Aligning L&D with business strategies: falling over, getting up again and not going fast, but far.
How much is HR worth? The latest figures show zero increase in Hong Kong HR salaries from 2012 to 2013, across the board. This according to the Robert Walters Global Salary Survey 2013, released just prior to going to press. Figures below refer to basic salaries excluding benefits or bonuses. HR role HR Director/Head of HR/Head of C&B (10 yrs+)
Permanent salary range (per month) HKD 133,000+
Mobility Specialist (6-10 yrs)
HKD 65,000 – HKD 100,000
Organisational Development (6-10 yrs)
HKD 63,000 – HKD 108,000
HR Generalist (6-10 yrs)
HKD 63,000 – HKD 117,000
T&D Specialist (6-10 yrs)
HKD 58,000 – HKD 108,000
HRIS (6-10 yrs)
HKD 54,000 – HKD 100,000
A huge thank you to Kollin Baskoro (pictured far right), who has helped Excel Media Group enormously over the past few years as our Business Development Manager. The whole team at Excel, our sponsors, advertisers and readers will all miss you a lot. Kollin is returning to Indonesia to help set up his family business in Bali. We will meet again when we run our first HR Conference in Bali…watch this space.
Recruitment Specialist (6-10 yrs) Shared Services Manager (6-10 yrs) Payroll (6-10 yrs)
HKD 50,000 – HKD 92,000 HKD 46,000 – HKD 100,000 HKD 46,000 – HKD 92,000
Source: Robert Walters Global Salary Survey 2013
HR halves time wasted The HR department at the National Heritage Academies has cut its audit time by more than 50% Proof is now here that HR, with the appropriate strategy in place, can reduce the time taken when conducting compliance audits. The National Heritage Academies, a public charter school management company, has experienced significant benefits— including reducing its audit time by 54%—following the implementation of a document management solution provided by ImageSoft. Like most HR departments, the People Services department at the National Heritage Academies (NHA) was inundated with content pertaining to employees and job applicants, but lacked a central location for managing
and storing the information. Instead, files were saved in multiple formats and places throughout the department. That made locating a document no easy task and presented an even greater challenge when preparing for compliance audits. Document security posed another problem. With no central repository for storing and securing files, there was no way to manage or track who had access to personnel records. However, with the addition of this document management solution, NHA could resolve the contentious issue of document security. The system is easily configurable to set up controlled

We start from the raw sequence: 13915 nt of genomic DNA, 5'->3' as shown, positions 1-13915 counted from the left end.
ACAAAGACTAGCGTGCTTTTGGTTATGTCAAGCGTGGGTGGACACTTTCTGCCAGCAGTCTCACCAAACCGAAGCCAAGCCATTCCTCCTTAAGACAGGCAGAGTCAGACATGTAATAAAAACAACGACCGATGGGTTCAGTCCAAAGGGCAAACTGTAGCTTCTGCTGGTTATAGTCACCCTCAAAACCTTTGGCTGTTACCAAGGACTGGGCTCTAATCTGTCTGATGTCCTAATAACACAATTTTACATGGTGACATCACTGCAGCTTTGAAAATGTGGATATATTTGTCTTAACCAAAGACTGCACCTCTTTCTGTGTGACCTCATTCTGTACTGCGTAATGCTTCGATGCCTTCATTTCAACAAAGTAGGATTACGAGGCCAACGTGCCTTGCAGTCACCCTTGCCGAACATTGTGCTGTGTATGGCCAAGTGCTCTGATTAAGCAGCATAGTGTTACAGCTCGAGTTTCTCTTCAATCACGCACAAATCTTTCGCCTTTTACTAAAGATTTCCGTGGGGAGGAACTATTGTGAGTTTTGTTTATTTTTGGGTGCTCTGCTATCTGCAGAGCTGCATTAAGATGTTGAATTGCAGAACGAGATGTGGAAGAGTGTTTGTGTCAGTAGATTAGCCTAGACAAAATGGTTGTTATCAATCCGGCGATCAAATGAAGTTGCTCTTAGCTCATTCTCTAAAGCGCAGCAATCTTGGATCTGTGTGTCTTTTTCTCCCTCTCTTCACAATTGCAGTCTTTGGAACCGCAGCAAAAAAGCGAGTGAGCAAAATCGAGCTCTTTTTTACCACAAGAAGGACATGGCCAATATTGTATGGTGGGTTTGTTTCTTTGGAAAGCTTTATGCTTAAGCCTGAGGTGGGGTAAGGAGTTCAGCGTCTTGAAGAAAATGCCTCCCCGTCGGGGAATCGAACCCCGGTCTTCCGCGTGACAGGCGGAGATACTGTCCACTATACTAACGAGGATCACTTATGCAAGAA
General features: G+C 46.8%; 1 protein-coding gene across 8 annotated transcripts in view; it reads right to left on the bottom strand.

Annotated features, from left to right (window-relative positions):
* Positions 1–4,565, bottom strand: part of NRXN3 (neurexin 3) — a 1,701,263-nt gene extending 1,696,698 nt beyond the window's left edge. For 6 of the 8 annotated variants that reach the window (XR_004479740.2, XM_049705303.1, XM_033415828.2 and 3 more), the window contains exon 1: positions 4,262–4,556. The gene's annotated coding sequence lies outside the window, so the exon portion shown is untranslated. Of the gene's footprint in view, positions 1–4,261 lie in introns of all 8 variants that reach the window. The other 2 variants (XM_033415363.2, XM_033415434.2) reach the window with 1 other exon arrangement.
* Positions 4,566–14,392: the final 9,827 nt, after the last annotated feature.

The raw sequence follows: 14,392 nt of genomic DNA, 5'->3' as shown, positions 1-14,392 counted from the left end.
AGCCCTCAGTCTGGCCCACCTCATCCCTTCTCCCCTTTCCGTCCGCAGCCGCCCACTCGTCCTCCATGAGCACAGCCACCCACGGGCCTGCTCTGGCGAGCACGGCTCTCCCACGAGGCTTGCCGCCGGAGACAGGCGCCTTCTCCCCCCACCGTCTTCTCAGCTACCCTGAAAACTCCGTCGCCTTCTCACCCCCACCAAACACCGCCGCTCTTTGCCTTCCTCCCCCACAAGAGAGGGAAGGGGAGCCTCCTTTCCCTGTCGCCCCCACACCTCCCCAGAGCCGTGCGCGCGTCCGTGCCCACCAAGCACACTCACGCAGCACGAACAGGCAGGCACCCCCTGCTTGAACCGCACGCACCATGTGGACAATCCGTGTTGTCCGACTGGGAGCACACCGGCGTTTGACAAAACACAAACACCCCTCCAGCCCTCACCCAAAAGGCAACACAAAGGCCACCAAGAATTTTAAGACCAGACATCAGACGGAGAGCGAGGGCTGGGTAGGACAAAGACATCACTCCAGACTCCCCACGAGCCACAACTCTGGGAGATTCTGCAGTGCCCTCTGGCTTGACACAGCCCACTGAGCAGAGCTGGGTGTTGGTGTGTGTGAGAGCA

document access and views for those you wish to grant access to. It also has the ability to track who has accessed a document and to note any changes made to the document by that person. The system’s built-in security features allow you to control user and group access. You have complete control over who can access the information and exactly what they can do with it. Other benefits included giving HR accessibility to records from remote locations, and greatly reducing the time and labour needed to prepare for audits. Moreover, the company was undergoing major expansion but did not need to hire additional staff.
Hottest Asian financial services jobs in 2013 Risk and recovery strategies have kept executive hiring strong in several key areas: legal, compliance, risk management and wealth management, according to the latest research by global executive search firm CTPartners. Hottest jobs in APAC financial services sector 1. Compliance Manager 2. Officer, Government and Regulatory Affairs 3. Chief Risk Officer 4. Asset Management 5. Wealth Management Professional 6. Emerging Payments Officer and Payments Executive 7. Structured Finance Executive Compliance looms large as companies deal with Dodd-Frank. Risk has remained a priority since the fiscal crisis began in 2008 and financial services companies continue to look for new revenues through diversification and asset management, especially for the creation of new products and markets, including electronic payments to build new revenue streams for banks. With this in mind, recruitment is expected to remain strong in 2013 for the seven key financial services roles. 1. Compliance Manager Today’s strong regulatory environment means that companies need compliance teams capable of protecting their alignment with complex laws, including Dodd-Frank Wall Street Reform. Infrastructure hiring—of risk, financial, audit, compliance, legal, technology and operational executives—will continue in 2013 in response to regulatory requirements.